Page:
Jones said even larger countries with spread-out populations have made big strides in 2022. Australia’s wind and solar sector has “boomed” in recent years, with the two renewable sources now generating nearly a quarter of the country's energy.

But those global gains also masked vast gaps between countries who have vaulted ahead in their ability to generate clean electricity and those who remain heavily reliant on fossil fuels to meet their energy needs.

Wiatros-Motyka says the African continent is facing a huge lack of investment, leading to a situation where only 4.65 per cent of its grid was powered by wind and solar in 2022. And in the Middle East, power generated from wind turbines and solar panels dropped to 1.64 per cent of the region's energy mix, a fraction of the 12 per cent global average, the report found.

In a statement, Damilola Ogunbiyi, CEO and Special Representative of the UN Secretary-General for Sustainable Energy for All, said the global progress, while encouraging, shows more needs to be done to ensure developing countries don't get left behind.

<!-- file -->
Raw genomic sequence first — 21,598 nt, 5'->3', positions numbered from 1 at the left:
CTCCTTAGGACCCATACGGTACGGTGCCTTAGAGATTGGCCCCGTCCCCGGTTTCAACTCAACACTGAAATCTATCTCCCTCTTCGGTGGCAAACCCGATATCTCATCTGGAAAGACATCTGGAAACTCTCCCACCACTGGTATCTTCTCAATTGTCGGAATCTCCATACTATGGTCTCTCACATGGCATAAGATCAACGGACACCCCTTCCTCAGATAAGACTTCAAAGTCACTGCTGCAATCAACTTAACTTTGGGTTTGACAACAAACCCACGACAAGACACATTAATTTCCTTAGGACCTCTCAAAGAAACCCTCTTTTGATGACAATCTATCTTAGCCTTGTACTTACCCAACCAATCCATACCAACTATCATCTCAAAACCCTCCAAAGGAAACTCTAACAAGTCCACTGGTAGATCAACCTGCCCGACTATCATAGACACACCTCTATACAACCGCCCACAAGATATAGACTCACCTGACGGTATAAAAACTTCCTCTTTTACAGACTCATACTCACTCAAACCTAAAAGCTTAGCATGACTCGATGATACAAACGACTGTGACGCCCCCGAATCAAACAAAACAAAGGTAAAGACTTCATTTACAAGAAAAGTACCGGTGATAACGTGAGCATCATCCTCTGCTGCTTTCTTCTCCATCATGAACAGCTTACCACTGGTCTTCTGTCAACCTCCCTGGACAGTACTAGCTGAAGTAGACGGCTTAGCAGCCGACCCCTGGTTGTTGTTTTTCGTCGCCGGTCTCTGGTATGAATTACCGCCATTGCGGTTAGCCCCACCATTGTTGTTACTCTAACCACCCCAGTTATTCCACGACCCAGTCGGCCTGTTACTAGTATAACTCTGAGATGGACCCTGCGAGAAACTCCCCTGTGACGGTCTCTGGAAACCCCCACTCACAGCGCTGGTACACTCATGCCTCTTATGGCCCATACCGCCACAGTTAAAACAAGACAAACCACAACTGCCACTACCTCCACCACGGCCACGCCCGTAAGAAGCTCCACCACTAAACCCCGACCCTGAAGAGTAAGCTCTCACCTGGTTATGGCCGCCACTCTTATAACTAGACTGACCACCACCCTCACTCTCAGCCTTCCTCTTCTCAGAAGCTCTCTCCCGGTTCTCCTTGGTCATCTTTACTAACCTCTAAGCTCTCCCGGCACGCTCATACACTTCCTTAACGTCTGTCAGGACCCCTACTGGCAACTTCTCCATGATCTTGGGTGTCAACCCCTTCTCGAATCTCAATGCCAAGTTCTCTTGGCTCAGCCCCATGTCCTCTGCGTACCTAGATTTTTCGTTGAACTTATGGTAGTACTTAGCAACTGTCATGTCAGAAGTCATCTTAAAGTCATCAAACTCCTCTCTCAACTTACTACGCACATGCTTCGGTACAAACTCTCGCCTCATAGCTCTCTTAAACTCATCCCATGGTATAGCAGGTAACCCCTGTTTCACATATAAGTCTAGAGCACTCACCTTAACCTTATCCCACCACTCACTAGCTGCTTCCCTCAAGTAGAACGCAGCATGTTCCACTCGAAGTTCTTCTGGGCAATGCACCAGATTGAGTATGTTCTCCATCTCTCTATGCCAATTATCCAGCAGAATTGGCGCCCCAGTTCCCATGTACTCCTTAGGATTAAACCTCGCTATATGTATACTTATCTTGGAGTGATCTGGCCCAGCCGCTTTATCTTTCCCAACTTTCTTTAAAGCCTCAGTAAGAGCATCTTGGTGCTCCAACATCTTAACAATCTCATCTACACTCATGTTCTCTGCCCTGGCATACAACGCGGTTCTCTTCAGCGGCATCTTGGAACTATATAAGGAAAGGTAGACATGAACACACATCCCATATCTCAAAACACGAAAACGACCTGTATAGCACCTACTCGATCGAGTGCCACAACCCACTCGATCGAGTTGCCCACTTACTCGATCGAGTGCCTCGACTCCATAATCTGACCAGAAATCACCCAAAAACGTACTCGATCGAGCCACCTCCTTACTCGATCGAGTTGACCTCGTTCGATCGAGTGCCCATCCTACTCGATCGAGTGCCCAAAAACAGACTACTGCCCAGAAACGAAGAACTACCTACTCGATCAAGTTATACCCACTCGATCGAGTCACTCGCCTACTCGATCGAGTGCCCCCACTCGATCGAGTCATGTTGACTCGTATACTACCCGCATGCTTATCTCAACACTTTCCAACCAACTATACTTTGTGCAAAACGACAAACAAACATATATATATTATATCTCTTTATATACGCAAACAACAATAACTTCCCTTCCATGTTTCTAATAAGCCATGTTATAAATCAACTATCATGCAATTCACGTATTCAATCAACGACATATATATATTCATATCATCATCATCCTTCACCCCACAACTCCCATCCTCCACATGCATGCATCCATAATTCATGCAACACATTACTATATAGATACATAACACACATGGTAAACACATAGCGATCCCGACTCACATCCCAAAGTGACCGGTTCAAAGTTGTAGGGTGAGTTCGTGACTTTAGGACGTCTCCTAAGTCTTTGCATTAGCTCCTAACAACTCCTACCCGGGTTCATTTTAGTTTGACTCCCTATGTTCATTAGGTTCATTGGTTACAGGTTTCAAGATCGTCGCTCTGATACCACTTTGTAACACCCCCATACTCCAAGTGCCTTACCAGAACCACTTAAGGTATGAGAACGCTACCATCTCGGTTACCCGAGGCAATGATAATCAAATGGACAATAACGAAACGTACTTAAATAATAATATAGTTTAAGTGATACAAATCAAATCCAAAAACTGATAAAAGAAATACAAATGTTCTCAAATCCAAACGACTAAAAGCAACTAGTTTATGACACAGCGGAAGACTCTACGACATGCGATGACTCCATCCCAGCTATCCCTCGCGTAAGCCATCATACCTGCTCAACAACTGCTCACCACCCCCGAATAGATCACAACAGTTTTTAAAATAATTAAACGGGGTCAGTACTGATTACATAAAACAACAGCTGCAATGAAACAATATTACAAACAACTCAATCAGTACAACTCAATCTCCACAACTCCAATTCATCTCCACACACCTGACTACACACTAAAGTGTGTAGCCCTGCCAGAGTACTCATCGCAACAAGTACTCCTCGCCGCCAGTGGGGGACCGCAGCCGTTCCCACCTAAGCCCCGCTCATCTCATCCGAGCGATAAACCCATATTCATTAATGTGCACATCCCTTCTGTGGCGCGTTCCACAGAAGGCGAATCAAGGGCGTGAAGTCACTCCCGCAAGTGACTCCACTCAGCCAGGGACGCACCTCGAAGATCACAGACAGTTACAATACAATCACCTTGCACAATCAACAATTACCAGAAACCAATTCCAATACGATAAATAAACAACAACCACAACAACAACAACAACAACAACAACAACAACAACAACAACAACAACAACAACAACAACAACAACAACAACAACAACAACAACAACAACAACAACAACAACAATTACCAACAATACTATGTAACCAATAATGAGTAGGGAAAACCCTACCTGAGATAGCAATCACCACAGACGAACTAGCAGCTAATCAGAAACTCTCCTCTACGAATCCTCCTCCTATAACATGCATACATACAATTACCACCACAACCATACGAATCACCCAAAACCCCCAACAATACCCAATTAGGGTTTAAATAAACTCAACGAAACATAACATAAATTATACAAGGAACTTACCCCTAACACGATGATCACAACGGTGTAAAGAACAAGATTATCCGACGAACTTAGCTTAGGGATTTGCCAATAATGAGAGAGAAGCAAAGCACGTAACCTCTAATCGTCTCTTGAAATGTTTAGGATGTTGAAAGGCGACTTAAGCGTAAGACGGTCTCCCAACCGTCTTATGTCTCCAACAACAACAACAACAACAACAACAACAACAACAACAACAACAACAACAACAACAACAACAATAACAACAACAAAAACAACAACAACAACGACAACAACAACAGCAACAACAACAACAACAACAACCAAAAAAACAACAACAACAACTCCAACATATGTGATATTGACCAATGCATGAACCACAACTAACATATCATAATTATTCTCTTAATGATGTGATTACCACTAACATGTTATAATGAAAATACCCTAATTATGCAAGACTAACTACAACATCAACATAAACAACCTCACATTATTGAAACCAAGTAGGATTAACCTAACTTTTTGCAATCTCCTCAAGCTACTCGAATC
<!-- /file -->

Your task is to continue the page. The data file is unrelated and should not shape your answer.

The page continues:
“Furthermore, coal power remained the single largest source of electricity worldwide, producing 36 per cent of global electricity in 2022, which means that the power sector remains off-track in meeting net-zero targets globally by mid-century,” Ogunbiyi said.

She added: “the deployment of wind and solar needs to be massively and urgently accelerated."

Canada falling behind on wind and solar

Emerging nations in Africa and the Middle East aren't the only countries lagging behind the wind and solar construction boom.

In Canada, wind and solar made up only 6.9 per cent of the total electricity production in 2022. That puts the country behind more than 70 other nations, as well as the averages of the G7, G20 and OECD groups of nations, Ember data shows.

Lead author Wiatros-Motyka described Canada’s progress as “really quite minimal.”